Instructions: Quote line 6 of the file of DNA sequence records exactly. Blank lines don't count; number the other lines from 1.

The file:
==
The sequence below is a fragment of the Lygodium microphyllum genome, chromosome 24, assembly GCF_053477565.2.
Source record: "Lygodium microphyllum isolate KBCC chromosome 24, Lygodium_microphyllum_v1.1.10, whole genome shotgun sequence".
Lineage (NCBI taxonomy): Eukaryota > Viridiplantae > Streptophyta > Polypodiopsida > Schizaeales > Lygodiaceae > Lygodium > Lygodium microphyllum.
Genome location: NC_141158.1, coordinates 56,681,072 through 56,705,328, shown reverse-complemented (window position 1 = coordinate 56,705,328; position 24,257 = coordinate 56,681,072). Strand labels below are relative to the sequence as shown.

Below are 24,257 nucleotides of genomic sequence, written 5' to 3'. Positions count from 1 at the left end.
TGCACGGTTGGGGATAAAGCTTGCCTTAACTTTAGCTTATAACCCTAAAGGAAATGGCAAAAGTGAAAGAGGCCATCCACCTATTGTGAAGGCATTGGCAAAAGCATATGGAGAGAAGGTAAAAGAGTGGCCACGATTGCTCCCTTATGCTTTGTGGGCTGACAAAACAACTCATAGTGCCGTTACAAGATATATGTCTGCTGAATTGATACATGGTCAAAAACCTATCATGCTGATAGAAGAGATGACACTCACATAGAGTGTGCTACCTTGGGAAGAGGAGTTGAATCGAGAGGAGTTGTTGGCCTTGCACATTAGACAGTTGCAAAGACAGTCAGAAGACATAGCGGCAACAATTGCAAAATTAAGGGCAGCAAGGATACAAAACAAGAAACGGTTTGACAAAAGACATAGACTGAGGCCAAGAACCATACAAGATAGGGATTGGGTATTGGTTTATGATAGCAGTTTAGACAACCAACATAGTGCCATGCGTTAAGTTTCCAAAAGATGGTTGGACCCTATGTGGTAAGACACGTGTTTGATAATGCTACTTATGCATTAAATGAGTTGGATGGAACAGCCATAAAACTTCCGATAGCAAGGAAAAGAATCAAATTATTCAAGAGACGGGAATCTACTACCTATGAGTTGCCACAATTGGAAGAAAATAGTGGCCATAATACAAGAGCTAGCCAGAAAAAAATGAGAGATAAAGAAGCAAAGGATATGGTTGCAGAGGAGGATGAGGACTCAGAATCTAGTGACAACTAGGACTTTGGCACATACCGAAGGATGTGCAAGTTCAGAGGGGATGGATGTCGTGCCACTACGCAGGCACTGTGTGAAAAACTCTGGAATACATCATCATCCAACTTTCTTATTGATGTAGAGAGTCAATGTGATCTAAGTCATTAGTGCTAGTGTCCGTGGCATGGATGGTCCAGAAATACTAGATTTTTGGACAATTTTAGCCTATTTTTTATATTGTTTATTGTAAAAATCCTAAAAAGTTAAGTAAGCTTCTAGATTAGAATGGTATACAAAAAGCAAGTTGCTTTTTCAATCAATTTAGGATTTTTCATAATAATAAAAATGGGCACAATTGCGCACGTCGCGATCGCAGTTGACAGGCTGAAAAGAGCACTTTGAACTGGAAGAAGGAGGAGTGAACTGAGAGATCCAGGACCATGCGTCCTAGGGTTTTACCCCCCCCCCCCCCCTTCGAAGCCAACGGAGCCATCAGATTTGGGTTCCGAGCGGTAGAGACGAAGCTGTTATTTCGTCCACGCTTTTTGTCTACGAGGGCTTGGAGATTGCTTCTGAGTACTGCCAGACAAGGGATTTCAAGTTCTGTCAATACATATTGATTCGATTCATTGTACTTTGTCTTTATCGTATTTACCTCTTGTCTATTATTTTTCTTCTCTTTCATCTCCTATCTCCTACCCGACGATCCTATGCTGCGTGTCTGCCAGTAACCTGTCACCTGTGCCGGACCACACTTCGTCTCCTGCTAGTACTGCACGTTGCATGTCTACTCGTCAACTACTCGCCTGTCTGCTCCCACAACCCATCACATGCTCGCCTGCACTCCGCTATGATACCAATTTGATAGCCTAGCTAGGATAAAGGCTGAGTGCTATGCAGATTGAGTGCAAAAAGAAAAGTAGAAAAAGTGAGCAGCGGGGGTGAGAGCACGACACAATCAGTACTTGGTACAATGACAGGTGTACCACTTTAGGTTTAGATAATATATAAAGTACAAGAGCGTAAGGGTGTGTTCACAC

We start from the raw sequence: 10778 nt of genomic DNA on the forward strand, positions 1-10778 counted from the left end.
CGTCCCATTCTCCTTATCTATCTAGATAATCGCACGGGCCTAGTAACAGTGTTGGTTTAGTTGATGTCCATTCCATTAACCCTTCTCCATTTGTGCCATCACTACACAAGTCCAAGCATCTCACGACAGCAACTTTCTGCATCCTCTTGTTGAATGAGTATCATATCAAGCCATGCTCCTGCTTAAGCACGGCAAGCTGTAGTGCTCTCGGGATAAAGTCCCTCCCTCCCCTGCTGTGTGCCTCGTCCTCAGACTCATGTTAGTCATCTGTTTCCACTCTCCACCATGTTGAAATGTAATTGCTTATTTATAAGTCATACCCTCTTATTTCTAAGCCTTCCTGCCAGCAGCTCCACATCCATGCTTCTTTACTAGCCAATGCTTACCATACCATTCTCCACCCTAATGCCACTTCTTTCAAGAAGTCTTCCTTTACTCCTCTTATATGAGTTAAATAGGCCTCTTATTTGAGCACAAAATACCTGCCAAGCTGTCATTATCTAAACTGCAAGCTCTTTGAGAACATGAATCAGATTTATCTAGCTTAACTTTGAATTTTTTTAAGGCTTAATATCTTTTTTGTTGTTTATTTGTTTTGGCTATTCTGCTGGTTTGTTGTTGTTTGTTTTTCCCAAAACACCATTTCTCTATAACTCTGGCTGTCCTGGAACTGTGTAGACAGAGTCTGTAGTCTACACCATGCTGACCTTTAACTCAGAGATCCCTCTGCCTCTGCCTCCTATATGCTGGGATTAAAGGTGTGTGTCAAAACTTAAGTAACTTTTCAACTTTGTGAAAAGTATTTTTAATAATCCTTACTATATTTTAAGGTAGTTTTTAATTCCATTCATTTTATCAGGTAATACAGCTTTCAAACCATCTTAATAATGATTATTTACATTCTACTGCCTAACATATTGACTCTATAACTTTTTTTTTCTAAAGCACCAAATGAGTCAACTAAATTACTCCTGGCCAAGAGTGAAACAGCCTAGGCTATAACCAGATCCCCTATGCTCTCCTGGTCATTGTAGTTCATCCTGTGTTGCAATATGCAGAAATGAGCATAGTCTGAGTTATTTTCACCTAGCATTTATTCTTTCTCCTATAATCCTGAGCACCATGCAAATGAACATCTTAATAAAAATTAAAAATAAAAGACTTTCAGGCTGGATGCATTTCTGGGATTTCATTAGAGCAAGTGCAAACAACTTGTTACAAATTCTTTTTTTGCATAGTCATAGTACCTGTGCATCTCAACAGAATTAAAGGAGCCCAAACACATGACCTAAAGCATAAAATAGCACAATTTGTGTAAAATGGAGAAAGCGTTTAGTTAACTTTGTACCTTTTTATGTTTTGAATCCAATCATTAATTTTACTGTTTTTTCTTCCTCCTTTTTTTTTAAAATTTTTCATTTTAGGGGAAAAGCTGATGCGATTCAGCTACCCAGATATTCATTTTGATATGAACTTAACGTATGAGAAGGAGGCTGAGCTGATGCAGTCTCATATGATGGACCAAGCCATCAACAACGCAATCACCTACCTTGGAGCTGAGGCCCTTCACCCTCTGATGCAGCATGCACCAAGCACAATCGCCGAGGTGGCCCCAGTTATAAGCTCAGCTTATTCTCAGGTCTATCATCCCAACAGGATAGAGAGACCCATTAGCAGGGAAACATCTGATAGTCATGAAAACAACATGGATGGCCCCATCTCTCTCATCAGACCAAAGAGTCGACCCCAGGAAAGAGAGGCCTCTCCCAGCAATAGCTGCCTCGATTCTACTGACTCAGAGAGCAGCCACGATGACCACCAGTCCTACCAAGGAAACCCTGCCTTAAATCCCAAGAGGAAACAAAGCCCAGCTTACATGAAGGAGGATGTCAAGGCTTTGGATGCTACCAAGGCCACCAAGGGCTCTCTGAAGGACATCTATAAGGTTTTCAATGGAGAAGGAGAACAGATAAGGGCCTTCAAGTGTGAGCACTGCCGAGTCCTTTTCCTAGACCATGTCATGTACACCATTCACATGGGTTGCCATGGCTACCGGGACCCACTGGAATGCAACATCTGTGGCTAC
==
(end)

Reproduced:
TGCACGGTTGGGGATAAAGCTTGCCTTAACTTTAGCTTATAACCCTAAAGGAAATGGCAAAAGTGAAAGAGGCCATCCACCTATTGTGAAGGCATTGGCAAAAGCATATGGAGAGAAGGTAAAAGAGTGGCCACGATTGCTCCCTTATGCTTTGTGGGCTGACAAAACAACTCATAGTGCCGTTACAAGATATATGTCTGCTGAATTGATACATGGTCAAAAACCTATCATGCTGATAGAAGAGATGACACTCACATAGAGTGTGCTACCTTGGGAAGAGGAGTTGAATCGAGAGGAGTTGTTGGCCTTGCACATTAGACAGTTGCAAAGACAGTCAGAAGACATAGCGGCAACAATTGCAAAATTAAGGGCAGCAAGGATACAAAACAAGAAACGGTTTGACAAAAGACATAGACTGAGGCCAAGAACCATACAAGATAGGGATTGGGTATTGGTTTATGATAGCAGTTTAGACAACCAACATAGTGCCATGCGTTAAGTTTCCAAAAGATGGTTGGACCCTATGTGGTAAGACACGTGTTTGATAATGCTACTTATGCATTAAATGAGTTGGATGGAACAGCCATAAAACTTCCGATAGCAAGGAAAAGAATCAAATTATTCAAGAGACGGGAATCTACTACCTATGAGTTGCCACAATTGGAAGAAAATAGTGGCCATAATACAAGAGCTAGCCAGAAAAAAATGAGAGATAAAGAAGCAAAGGATATGGTTGCAGAGGAGGATGAGGACTCAGAATCTAGTGACAACTAGGACTTTGGCACATACCGAAGGATGTGCAAGTTCAGAGGGGATGGATGTCGTGCCACTACGCAGGCACTGTGTGAAAAACTCTGGAATACATCATCATCCAACTTTCTTATTGATGTAGAGAGTCAATGTGATCTAAGTCATTAGTGCTAGTGTCCGTGGCATGGATGGTCCAGAAATACTAGATTTTTGGACAATTTTAGCCTATTTTTTATATTGTTTATTGTAAAAATCCTAAAAAGTTAAGTAAGCTTCTAGATTAGAATGGTATACAAAAAGCAAGTTGCTTTTTCAATCAATTTAGGATTTTTCATAATAATAAAAATGGGCACAATTGCGCACGTCGCGATCGCAGTTGACAGGCTGAAAAGAGCACTTTGAACTGGAAGAAGGAGGAGTGAACTGAGAGATCCAGGACCATGCGTCCTAGGGTTTTACCCCCCCCCCCCCCCTTCGAAGCCAACGGAGCCATCAGATTTGGGTTCCGAGCGGTAGAGACGAAGCTGTTATTTCGTCCACGCTTTTTGTCTACGAGGGCTTGGAGATTGCTTCTGAGTACTGCCAGACAAGGGATTTCAAGTTCTGTCAATACATATTGATTCGATTCATTGTACTTTGTCTTTATCGTATTTACCTCTTGTCTATTATTTTTCTTCTCTTTCATCTCCTATCTCCTACCCGACGATCCTATGCTGCGTGTCTGCCAGTAACCTGTCACCTGTGCCGGACCACACTTCGTCTCCTGCTAGTACTGCACGTTGCATGTCTACTCGTCAACTACTCGCCTGTCTGCTCCCACAACCCATCACATGCTCGCCTGCACTCCGCTATGATACCAATTTGATAGCCTAGCTAGGATAAAGGCTGAGTGCTATGCAGATTGAGTGCAAAAAGAAAAGTAGAAAAAGTGAGCAGCGGGGGTGAGAGCACGACACAATCAGTACTTGGTACAATGACAGGTGTACCACTTTAGGTTTAGATAATATATAAAGTACAAGAGCGTAAGGGTGTGTTCACAC